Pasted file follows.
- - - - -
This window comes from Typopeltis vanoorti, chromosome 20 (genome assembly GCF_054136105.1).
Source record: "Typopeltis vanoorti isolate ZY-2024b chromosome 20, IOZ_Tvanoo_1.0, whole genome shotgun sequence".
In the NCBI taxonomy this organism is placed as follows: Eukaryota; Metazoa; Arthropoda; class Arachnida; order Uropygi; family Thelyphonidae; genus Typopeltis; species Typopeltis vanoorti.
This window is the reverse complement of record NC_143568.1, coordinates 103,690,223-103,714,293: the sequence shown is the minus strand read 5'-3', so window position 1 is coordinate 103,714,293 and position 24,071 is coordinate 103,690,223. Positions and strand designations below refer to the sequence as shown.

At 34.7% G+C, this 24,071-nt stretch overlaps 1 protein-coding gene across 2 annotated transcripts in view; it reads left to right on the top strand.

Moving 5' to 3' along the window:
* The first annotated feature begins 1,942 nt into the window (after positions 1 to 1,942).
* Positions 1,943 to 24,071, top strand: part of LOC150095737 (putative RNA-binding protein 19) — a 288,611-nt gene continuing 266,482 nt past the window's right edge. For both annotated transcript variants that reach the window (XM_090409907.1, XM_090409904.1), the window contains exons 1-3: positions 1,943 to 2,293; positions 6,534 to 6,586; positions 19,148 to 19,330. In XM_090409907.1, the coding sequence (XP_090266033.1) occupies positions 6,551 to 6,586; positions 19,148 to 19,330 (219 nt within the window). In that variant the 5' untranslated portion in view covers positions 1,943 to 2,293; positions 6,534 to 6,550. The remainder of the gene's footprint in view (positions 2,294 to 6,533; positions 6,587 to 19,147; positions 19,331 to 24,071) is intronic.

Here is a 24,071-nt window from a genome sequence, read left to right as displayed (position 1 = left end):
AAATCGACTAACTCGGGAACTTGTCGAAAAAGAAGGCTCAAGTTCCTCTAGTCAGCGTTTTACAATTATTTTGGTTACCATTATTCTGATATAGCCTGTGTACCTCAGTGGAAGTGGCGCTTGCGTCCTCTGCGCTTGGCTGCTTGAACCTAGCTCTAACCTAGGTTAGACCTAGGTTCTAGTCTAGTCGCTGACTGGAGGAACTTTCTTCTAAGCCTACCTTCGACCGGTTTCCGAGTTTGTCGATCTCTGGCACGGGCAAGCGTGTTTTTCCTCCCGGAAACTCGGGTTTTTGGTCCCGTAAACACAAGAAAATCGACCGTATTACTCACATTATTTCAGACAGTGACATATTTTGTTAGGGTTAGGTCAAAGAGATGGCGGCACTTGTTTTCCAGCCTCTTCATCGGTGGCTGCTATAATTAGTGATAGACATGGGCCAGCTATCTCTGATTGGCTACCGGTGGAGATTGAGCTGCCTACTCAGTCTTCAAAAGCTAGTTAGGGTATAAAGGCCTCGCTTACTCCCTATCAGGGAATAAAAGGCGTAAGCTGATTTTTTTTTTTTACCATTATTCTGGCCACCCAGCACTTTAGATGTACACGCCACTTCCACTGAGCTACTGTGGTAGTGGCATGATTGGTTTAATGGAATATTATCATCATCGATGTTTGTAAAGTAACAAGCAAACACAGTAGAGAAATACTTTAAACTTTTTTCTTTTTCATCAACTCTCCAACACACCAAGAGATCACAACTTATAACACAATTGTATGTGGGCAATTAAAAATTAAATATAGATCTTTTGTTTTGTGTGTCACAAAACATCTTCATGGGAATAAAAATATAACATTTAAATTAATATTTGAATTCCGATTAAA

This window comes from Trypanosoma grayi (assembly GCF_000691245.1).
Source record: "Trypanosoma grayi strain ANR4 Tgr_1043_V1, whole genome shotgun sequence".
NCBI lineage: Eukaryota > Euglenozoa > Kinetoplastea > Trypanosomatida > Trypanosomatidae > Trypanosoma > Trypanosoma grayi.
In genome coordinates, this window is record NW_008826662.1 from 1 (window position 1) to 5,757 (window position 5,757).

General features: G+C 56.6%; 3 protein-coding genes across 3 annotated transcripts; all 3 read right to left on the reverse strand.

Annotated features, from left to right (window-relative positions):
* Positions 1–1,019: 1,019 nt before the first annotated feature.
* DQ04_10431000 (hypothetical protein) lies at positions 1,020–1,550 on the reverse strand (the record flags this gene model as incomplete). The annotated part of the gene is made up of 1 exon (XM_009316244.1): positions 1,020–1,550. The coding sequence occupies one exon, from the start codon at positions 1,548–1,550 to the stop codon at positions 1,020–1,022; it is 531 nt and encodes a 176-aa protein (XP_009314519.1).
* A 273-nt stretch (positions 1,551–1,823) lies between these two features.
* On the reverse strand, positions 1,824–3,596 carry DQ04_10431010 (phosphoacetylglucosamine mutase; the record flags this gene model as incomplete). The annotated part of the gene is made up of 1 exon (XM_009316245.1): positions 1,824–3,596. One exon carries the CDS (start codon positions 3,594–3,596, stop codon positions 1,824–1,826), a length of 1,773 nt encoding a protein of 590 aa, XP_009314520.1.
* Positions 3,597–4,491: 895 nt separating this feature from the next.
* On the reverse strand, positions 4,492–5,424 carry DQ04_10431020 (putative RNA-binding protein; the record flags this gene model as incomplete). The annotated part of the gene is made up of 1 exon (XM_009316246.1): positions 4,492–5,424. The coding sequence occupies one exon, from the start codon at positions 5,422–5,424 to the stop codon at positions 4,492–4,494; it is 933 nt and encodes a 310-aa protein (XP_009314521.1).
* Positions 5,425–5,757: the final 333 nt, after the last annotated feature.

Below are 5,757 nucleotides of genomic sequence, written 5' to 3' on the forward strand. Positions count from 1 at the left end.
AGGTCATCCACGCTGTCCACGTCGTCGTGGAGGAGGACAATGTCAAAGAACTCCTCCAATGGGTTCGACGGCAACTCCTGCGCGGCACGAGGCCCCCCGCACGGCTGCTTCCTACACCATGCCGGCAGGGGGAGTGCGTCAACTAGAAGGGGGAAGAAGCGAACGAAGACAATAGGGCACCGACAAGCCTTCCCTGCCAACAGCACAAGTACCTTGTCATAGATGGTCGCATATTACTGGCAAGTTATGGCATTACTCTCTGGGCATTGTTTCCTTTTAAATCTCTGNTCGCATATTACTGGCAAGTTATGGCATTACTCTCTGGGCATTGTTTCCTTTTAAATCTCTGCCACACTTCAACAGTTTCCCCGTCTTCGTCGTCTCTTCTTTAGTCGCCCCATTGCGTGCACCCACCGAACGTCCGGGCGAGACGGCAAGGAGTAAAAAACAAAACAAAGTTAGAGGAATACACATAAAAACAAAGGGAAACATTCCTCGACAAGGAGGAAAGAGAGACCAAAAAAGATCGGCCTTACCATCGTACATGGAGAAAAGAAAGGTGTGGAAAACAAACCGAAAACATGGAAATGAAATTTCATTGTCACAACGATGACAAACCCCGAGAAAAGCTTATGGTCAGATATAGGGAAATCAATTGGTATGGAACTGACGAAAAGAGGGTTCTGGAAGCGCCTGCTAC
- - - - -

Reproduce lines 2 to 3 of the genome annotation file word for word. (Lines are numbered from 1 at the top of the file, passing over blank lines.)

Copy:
Source record: "Typopeltis vanoorti isolate ZY-2024b chromosome 20, IOZ_Tvanoo_1.0, whole genome shotgun sequence".
In the NCBI taxonomy this organism is placed as follows: Eukaryota; Metazoa; Arthropoda; class Arachnida; order Uropygi; family Thelyphonidae; genus Typopeltis; species Typopeltis vanoorti.